The power of collaborative learning

Why my appraisal will affect my classroom @AldenhamSchool | Deborah Halifax #ukedchat

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Deborah Halifax has been teaching for fourteen years, nine of them as a Head of English.  She has been involved in training and coaching teachers for most of that time.  She is currently working as an English Teacher and tutor at Aldenham.   Deborah uses her legal training to help inspire a passion for debate, ideas and thinking.  She is also happy just to watch The West Wing and talk about cheese. Contact her here 




My sealed plastic bag full of bicarbonate of soda and vinegar lay in an untidy little pile in the car park.  Two disappointed boys and I stared at it glumly.  It had appeared to swell and the experiment should have worked, but what we’d expected as a bang and a fun learning project failed in a fizzy flop.

We’ve all been there: the pupils won’t play the game, the star pupil has an off day, the tricky pupils have a super tricky day, the technology fails or, as above, the bicarb is too old.  And it has a tendency to happen when you’re being observed or when you think through your performance for appraisal.

But observation, and indeed its cousin appraisal, don’t need to be the things that keep us up at night wondering whether someone is finally about to discover what a big fraud you are as a teacher.  It is time to make observation and appraisal our friends; something to be welcomed rather than something to be feared.  This is mainly impacted by the attitude we bring to them.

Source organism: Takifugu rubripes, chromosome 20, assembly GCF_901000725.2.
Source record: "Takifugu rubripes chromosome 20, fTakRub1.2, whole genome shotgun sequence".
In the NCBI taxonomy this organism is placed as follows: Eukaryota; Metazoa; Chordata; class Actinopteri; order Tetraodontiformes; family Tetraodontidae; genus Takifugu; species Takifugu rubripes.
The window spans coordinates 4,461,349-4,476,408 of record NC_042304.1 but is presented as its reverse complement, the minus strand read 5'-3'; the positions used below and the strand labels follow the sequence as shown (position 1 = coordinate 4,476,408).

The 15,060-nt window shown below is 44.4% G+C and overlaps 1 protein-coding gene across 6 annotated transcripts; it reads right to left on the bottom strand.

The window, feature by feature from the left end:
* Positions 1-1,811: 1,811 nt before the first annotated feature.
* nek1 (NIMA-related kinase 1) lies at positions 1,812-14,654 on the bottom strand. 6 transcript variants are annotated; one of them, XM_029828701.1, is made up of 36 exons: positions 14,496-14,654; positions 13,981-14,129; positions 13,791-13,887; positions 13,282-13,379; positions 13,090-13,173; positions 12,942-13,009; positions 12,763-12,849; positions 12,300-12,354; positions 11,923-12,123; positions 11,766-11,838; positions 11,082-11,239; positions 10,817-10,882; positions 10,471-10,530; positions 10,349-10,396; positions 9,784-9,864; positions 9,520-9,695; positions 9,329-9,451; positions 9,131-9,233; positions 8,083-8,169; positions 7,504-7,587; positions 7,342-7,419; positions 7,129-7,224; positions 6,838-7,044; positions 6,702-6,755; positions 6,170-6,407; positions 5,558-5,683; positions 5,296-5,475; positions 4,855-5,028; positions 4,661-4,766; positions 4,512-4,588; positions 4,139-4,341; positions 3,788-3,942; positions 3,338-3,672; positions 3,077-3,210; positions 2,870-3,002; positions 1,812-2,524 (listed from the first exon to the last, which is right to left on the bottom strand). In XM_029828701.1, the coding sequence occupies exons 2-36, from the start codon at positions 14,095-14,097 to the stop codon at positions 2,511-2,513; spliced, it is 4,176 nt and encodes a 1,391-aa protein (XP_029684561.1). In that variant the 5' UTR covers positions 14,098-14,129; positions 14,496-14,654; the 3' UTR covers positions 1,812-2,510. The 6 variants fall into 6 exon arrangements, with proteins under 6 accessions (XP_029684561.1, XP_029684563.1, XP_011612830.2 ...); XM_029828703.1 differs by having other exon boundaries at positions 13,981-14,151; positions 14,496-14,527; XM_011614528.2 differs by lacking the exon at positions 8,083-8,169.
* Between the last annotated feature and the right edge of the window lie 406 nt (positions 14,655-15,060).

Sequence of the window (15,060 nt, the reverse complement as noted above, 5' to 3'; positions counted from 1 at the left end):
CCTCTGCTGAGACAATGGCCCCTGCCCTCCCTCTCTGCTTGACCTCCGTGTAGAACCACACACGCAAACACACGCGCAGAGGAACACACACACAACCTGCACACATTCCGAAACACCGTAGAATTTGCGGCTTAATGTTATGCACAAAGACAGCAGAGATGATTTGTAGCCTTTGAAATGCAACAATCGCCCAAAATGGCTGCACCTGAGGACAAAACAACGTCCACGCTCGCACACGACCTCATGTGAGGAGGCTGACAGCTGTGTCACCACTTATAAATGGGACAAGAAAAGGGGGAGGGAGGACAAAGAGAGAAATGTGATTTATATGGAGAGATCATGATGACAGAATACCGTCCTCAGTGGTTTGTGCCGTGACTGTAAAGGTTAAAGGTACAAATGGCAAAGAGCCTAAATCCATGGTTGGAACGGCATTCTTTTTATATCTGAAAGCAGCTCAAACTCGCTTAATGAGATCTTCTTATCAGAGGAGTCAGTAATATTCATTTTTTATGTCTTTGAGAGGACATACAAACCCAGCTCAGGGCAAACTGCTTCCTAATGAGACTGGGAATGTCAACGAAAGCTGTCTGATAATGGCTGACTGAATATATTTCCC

One reason for it is this; as teachers, we are all learning.  If we’re not learning, then you may need to get someone checking your pulse because the outlook isn’t good.  No-one gets it right all the time and no-one can be sure that the scenarios above won’t happen to them.  Your observer/appraiser knows this because it happens to them too.  If we can recover well from mistakes or difficulties, then we become more resilient learners.  We model the kind of learners we want our pupils to be.  A mistake is not a disaster, as Edison put it: ‘I have not failed. I’ve just found 10,000 ways that won’t work.’  Whilst no-one is going to recommend that level of ‘experimentation’, it is important that as teachers, we look at a mistake as an opportunity to reflect and learn.

Most teachers when asked about their observed lessons will pull out the negatives without any difficulties.  A skilful observer will help them to look at why what went well went well and what options they have with what went less well.  It is less about judgement and more about coaching to a higher performance standard.  To do this, you have to reflect on what happened.  Appraisal should be about setting targets just above your current reach. To make the most of it, you have to know your strengths; we have to look through the lens of listening to ourselves and our reflections.  This is why observation and appraisal are intricately linked, and why they will affect the learning in the classroom and enable us to, ultimately, become better teachers.


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